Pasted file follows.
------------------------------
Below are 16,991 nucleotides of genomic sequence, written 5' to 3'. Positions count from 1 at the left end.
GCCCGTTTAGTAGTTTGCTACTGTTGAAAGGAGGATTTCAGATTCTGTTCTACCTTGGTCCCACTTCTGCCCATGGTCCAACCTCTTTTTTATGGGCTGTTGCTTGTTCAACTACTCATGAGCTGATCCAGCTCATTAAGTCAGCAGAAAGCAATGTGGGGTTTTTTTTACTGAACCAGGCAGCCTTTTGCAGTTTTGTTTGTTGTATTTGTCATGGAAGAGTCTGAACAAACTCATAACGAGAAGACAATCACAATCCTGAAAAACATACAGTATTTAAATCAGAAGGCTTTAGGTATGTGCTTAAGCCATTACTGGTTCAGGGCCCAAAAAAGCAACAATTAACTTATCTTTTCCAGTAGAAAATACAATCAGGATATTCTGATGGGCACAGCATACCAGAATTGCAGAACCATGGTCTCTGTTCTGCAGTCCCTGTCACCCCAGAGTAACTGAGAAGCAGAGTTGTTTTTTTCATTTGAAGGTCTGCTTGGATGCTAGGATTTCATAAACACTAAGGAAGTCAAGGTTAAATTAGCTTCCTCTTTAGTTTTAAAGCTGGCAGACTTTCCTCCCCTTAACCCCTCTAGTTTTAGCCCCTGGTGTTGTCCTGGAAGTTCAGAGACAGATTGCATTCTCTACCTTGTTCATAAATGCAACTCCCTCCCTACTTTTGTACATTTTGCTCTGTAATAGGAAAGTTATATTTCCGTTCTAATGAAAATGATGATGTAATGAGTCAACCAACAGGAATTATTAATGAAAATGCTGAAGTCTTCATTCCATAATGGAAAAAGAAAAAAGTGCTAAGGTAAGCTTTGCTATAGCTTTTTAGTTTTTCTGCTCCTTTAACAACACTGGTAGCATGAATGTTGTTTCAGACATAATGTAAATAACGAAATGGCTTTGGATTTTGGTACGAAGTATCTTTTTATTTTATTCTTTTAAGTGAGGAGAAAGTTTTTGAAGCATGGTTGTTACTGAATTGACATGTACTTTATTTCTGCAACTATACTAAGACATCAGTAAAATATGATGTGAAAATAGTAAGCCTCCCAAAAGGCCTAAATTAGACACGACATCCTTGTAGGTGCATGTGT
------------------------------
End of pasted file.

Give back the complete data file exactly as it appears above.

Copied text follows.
Below are 16,991 nucleotides of genomic sequence, written 5' to 3'. Positions count from 1 at the left end.
GCCCGTTTAGTAGTTTGCTACTGTTGAAAGGAGGATTTCAGATTCTGTTCTACCTTGGTCCCACTTCTGCCCATGGTCCAACCTCTTTTTTATGGGCTGTTGCTTGTTCAACTACTCATGAGCTGATCCAGCTCATTAAGTCAGCAGAAAGCAATGTGGGGTTTTTTTTACTGAACCAGGCAGCCTTTTGCAGTTTTGTTTGTTGTATTTGTCATGGAAGAGTCTGAACAAACTCATAACGAGAAGACAATCACAATCCTGAAAAACATACAGTATTTAAATCAGAAGGCTTTAGGTATGTGCTTAAGCCATTACTGGTTCAGGGCCCAAAAAAGCAACAATTAACTTATCTTTTCCAGTAGAAAATACAATCAGGATATTCTGATGGGCACAGCATACCAGAATTGCAGAACCATGGTCTCTGTTCTGCAGTCCCTGTCACCCCAGAGTAACTGAGAAGCAGAGTTGTTTTTTTCATTTGAAGGTCTGCTTGGATGCTAGGATTTCATAAACACTAAGGAAGTCAAGGTTAAATTAGCTTCCTCTTTAGTTTTAAAGCTGGCAGACTTTCCTCCCCTTAACCCCTCTAGTTTTAGCCCCTGGTGTTGTCCTGGAAGTTCAGAGACAGATTGCATTCTCTACCTTGTTCATAAATGCAACTCCCTCCCTACTTTTGTACATTTTGCTCTGTAATAGGAAAGTTATATTTCCGTTCTAATGAAAATGATGATGTAATGAGTCAACCAACAGGAATTATTAATGAAAATGCTGAAGTCTTCATTCCATAATGGAAAAAGAAAAAAGTGCTAAGGTAAGCTTTGCTATAGCTTTTTAGTTTTTCTGCTCCTTTAACAACACTGGTAGCATGAATGTTGTTTCAGACATAATGTAAATAACGAAATGGCTTTGGATTTTGGTACGAAGTATCTTTTTATTTTATTCTTTTAAGTGAGGAGAAAGTTTTTGAAGCATGGTTGTTACTGAATTGACATGTACTTTATTTCTGCAACTATACTAAGACATCAGTAAAATATGATGTGAAAATAGTAAGCCTCCCAAAAGGCCTAAATTAGACACGACATCCTTGTAGGTGCATGTGT